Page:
(Thursday, July 16, 2015; 6:10 PM)
Omar came to the afternoon class running. "Sorry guys, I'm late." He put his Bible and notebook on the table and dropped his pumped up body on the chair. But the fading sun rays, coming through the smaller upper windows, dealt harshly with his eyes - he kept blocking them with his right hand. So he shifted his chair a bit.
"Perfect. Perfect. You know guys, I have to see all of you with no problems," Omar said, leaning back on the chair, both hands on his brown hair.
His eyes lit up when he saw me at the back of his class. He dropped his hands on the table and leaned forward. "Oh my God! Oh my God! You made it, Diego?" The class of about thirty Sing Sing inmates, in black and white stripped uniforms peeked towards the back. I wished to vanish instantly. "That brother at the back has been promising to come for over a year. Let's put our hands together for him, gentlemen and gentlemen. Diego Evans."
They clapped their hands, staring at me. I felt shy and provoked, but I managed to nod with pride and confidence. I wished Omar would not ask me to say something or introduce myself before he started teaching. Life, people reduced me to a shadow and an animal that enjoys isolation. I preferred keeping it that way. No unnecessary attention, please.
Omar said, "As I had promised, guys, this week we shall talk about forgiveness. It's a long subject – we will never finish it, but we will cover the most important stuff. You all know - Sing Sing is my home for life. I will never be released. But, but the good news is this: I am not bitter about it. In fact, I love this place now. I love my cell. I love the officers that look after us. I ..." Almost everybody laughed – a laughter of disbelief. "Come down, men, I will explain, I will explain - the why, the how – I will explain. It's all in the forgiveness teaching..."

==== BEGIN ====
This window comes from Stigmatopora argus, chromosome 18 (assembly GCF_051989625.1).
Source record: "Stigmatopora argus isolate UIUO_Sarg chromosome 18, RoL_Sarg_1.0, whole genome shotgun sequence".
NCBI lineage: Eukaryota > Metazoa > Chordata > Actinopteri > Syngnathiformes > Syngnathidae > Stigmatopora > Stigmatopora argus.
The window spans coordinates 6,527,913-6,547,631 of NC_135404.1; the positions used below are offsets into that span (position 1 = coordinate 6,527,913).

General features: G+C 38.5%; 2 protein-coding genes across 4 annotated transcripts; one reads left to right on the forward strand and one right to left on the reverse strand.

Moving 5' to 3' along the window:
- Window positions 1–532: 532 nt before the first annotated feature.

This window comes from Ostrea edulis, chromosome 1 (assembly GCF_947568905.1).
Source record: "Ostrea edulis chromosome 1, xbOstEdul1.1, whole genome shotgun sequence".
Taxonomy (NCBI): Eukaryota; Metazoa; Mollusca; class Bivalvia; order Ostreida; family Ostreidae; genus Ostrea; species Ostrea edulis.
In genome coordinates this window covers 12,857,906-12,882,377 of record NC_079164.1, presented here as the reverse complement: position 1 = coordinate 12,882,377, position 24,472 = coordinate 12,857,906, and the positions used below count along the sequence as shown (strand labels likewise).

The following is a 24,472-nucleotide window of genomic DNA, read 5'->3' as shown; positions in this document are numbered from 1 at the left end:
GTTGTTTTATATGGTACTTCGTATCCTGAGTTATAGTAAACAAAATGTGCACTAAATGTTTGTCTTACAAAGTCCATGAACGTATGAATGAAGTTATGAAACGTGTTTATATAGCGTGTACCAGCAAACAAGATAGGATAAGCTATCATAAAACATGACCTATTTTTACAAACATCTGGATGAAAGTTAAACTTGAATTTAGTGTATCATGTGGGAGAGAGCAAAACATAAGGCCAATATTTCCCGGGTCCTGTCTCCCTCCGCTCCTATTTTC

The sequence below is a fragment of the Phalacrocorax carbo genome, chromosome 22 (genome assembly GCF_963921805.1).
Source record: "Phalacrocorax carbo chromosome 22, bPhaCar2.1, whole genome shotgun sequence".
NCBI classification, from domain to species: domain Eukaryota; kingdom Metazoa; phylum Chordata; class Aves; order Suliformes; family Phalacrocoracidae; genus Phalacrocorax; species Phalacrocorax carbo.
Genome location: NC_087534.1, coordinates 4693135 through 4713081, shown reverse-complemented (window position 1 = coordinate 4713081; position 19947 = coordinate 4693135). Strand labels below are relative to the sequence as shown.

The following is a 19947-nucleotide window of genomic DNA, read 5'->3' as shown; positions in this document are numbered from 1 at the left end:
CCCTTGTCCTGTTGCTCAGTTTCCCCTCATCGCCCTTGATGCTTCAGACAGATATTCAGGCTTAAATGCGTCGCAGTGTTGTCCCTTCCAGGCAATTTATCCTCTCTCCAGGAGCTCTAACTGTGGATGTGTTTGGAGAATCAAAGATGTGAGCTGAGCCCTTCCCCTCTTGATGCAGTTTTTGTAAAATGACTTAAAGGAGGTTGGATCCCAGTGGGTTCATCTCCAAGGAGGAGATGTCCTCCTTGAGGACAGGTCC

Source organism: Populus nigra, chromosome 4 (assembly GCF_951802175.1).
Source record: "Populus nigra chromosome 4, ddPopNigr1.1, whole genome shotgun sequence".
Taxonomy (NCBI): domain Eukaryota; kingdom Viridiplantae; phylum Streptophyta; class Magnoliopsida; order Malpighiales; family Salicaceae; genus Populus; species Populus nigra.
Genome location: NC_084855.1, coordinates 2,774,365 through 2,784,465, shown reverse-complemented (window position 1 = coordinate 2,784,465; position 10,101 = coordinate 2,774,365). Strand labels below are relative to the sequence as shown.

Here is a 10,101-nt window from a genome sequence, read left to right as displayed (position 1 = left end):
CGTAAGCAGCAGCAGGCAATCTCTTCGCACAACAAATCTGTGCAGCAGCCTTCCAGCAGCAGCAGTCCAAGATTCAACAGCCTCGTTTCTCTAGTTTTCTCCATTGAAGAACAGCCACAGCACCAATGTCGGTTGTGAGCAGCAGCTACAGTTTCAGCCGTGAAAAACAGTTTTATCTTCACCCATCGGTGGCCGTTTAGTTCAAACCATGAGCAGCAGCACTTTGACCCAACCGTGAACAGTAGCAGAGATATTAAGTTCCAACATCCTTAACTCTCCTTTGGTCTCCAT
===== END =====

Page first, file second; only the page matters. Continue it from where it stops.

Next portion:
Omar started his lesson and talked about forgive this one, forgive that one, forgive that cat. That dog. Forgive. Forgive. Forgive. He also connected that nonsense with some guy called Jesus. I didn't buy it. Sorry. Thank you. I regretted why I even came. I desperately longed for the class to end. Considering what I had been through in life, it was useless, ridiculous and stupid to listen to a guy like Omar. He was a good guy, yes. But very naive. He had no idea what some of us had been through in life. I even doubted if he was truly a serial killer.
Whatever he was saying was not different from some echo. I wasn't interested. I shook my head when he said Jesus gives people power to forgive all those that have wronged them. I couldn't believe that guy. He was mocking me, really. I felt glimpses of hatred brewing in my heart. As a prison pastor I respected him as everybody else, but the rubbish he was saying with great enthusiasm and courage made me start hating him.
I never understood how he honestly believed I had to forgive Katie. That girl buried me alive. She turned my kids in to orphans. She rewarded my kindness with evil. She deserved nothing but death. She was number one even on my list. It was all set – she had to be dragged at two hundred miles per hour on the tar. Then her three friends would be next. Those boys were even beating her when I busted them raping her in that abandoned warehouse. Really, what kind of a moron could forgive someone who sent him to prison for thirty nine years for nothing.
Stupid me. I regretted daily why I helped her – why I stopped my car and ran to help the crying and bleeding teenager tied on that old metal workshop table. I wished I let her bleed to death. But the parent side of me wouldn't let me. As I looked at the three boys raping her on the table, taking turns, rage erupted. I felt like they were doing it to my own twelve year old Maya. I couldn't even realize when I stopped the car and ran to them.
I bit my bottom lip when I recalled that those boys outsmarted me. Somehow they cleaned their crime scene very well – and they had used condoms and gloves. The girl couldn't even scream since they stuffed her mouth with her white blouse. When they saw me they ran. I untied the girl, put her on my shoulder and ran like a mad man to my car. I laid her in the backseat and sped to Manhattan Hospital.